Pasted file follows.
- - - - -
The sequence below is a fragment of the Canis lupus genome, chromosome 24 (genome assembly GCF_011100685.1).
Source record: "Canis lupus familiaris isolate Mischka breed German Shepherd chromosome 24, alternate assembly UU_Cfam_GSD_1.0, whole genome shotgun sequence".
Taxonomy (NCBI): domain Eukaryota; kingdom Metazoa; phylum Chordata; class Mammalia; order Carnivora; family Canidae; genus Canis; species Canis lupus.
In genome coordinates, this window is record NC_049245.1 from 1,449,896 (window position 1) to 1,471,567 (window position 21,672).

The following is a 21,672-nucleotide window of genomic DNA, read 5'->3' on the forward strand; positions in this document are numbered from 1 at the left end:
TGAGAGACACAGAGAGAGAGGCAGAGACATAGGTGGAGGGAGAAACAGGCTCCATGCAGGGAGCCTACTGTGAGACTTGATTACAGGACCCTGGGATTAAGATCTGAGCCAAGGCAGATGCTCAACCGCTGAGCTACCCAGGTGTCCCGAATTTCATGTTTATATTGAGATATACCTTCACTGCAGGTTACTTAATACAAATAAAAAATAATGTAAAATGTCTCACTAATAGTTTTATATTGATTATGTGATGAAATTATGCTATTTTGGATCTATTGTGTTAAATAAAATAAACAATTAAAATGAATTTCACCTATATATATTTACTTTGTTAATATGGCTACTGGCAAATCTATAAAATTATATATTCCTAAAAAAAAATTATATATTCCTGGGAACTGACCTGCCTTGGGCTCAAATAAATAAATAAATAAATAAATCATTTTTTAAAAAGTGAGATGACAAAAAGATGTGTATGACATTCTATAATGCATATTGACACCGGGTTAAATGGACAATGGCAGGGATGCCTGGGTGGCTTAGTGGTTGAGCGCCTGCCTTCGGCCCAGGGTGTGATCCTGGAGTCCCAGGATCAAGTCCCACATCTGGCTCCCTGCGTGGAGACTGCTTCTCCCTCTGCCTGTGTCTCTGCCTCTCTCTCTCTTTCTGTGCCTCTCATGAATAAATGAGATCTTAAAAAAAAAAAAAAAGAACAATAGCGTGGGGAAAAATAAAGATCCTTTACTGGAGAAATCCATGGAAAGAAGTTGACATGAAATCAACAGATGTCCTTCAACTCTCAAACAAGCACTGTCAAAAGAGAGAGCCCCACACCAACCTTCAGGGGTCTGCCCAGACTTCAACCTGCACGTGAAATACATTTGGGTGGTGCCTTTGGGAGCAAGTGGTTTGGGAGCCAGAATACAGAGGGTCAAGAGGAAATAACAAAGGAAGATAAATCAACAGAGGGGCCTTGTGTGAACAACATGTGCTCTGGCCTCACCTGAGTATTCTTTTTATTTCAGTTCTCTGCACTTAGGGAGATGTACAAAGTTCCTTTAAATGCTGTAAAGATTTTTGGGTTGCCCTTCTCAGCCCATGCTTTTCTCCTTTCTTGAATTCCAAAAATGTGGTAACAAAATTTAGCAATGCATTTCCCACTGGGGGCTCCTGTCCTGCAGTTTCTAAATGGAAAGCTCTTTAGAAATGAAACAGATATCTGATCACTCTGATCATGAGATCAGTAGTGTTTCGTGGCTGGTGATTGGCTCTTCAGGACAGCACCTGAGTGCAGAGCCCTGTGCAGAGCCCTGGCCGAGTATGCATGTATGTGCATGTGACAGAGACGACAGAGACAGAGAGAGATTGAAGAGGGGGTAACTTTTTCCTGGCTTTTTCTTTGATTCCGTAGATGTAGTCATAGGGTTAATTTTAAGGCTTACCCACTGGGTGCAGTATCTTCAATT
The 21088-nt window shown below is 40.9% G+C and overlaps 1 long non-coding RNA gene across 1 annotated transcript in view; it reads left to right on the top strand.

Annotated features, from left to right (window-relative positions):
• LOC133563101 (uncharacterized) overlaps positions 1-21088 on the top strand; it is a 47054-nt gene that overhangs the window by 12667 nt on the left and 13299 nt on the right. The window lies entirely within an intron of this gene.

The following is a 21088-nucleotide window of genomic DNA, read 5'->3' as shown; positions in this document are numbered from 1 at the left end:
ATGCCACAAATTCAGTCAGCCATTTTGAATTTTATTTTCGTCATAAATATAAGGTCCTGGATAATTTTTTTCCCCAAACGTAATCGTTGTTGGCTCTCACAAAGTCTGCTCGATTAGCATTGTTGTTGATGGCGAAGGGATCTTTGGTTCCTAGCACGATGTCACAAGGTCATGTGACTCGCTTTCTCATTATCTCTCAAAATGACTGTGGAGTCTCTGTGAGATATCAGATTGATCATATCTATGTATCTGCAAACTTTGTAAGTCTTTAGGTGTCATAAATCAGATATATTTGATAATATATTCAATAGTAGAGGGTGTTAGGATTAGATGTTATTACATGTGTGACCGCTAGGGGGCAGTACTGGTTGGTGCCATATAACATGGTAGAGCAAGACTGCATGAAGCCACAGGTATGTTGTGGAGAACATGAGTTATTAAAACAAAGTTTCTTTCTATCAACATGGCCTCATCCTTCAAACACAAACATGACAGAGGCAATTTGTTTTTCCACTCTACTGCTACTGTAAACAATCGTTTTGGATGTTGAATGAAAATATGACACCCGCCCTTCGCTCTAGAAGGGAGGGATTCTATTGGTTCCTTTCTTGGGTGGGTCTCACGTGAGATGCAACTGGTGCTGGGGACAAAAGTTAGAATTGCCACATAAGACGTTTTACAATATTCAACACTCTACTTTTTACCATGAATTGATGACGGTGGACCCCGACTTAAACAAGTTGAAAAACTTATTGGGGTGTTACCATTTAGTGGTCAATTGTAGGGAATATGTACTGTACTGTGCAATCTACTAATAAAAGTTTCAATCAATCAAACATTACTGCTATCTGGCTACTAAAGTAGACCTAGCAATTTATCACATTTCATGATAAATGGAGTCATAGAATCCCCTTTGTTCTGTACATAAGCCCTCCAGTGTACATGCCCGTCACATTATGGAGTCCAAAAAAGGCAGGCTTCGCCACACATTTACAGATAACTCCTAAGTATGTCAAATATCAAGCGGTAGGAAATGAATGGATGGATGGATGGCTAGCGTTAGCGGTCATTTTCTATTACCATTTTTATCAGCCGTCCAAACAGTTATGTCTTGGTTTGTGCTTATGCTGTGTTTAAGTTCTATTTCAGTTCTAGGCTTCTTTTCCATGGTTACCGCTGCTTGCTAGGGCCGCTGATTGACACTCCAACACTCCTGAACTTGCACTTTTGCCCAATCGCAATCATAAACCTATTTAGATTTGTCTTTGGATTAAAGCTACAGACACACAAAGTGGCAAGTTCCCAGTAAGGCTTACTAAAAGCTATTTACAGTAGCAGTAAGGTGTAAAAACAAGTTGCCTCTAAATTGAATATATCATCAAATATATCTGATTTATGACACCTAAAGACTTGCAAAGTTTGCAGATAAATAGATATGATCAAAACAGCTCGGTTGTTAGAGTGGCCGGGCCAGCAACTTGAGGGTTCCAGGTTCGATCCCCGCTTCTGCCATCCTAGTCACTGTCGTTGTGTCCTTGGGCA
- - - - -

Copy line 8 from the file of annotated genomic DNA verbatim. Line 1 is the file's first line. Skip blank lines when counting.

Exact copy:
Annotated features, from left to right (window-relative positions):